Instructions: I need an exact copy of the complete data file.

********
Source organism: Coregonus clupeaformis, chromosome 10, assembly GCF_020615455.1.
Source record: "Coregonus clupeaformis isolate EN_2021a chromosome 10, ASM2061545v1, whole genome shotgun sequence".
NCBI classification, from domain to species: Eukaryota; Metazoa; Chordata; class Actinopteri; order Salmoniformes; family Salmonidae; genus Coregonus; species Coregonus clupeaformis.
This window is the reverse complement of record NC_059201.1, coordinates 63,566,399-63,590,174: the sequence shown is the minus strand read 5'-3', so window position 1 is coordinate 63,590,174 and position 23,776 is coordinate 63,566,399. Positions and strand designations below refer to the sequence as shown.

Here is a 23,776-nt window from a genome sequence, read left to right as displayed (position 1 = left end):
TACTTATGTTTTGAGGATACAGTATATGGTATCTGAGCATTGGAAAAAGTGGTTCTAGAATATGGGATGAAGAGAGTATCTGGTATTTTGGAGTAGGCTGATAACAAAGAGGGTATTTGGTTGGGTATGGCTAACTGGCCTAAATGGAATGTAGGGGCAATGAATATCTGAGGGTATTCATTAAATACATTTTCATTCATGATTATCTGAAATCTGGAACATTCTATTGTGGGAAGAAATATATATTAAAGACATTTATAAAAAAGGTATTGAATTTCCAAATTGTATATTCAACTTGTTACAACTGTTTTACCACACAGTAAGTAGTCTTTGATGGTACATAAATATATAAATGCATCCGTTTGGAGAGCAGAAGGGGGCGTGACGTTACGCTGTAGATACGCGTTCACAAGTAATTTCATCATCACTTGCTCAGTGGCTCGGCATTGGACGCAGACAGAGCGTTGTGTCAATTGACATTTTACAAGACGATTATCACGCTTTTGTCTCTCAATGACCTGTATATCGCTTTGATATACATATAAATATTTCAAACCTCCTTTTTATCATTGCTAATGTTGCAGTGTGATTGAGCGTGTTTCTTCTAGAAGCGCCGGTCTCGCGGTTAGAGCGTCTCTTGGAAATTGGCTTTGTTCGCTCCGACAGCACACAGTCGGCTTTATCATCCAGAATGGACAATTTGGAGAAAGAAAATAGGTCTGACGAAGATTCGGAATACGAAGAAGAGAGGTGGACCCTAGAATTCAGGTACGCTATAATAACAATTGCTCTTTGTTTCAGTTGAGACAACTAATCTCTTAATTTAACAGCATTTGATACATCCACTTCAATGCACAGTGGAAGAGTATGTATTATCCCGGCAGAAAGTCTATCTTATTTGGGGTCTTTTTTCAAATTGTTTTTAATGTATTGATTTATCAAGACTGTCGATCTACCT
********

Source organism: Coregonus clupeaformis, chromosome 10, assembly GCF_020615455.1.
Source record: "Coregonus clupeaformis isolate EN_2021a chromosome 10, ASM2061545v1, whole genome shotgun sequence".
NCBI classification, from domain to species: Eukaryota; Metazoa; Chordata; class Actinopteri; order Salmoniformes; family Salmonidae; genus Coregonus; species Coregonus clupeaformis.
This window is the reverse complement of record NC_059201.1, coordinates 63,566,399-63,590,174: the sequence shown is the minus strand read 5'-3', so window position 1 is coordinate 63,590,174 and position 23,776 is coordinate 63,566,399. Positions and strand designations below refer to the sequence as shown.

Here is a 23,776-nt window from a genome sequence, read left to right as displayed (position 1 = left end):
TACTTATGTTTTGAGGATACAGTATATGGTATCTGAGCATTGGAAAAAGTGGTTCTAGAATATGGGATGAAGAGAGTATCTGGTATTTTGGAGTAGGCTGATAACAAAGAGGGTATTTGGTTGGGTATGGCTAACTGGCCTAAATGGAATGTAGGGGCAATGAATATCTGAGGGTATTCATTAAATACATTTTCATTCATGATTATCTGAAATCTGGAACATTCTATTGTGGGAAGAAATATATATTAAAGACATTTATAAAAAAGGTATTGAATTTCCAAATTGTATATTCAACTTGTTACAACTGTTTTACCACACAGTAAGTAGTCTTTGATGGTACATAAATATATAAATGCATCCGTTTGGAGAGCAGAAGGGGGCGTGACGTTACGCTGTAGATACGCGTTCACAAGTAATTTCATCATCACTTGCTCAGTGGCTCGGCATTGGACGCAGACAGAGCGTTGTGTCAATTGACATTTTACAAGACGATTATCACGCTTTTGTCTCTCAATGACCTGTATATCGCTTTGATATACATATAAATATTTCAAACCTCCTTTTTATCATTGCTAATGTTGCAGTGTGATTGAGCGTGTTTCTTCTAGAAGCGCCGGTCTCGCGGTTAGAGCGTCTCTTGGAAATTGGCTTTGTTCGCTCCGACAGCACACAGTCGGCTTTATCATCCAGAATGGACAATTTGGAGAAAGAAAATAGGTCTGACGAAGATTCGGAATACGAAGAAGAGAGGTGGACCCTAGAATTCAGGTACGCTATAATAACAATTGCTCTTTGTTTCAGTTGAGACAACTAATCTCTTAATTTAACAGCATTTGATACATCCACTTCAATGCACAGTGGAAGAGTATGTATTATCCCGGCAGAAAGTCTATCTTATTTGGGGTCTTTTTTCAAATTGTTTTTAATGTATTGATTTATCAAGACTGTCGATCTACCT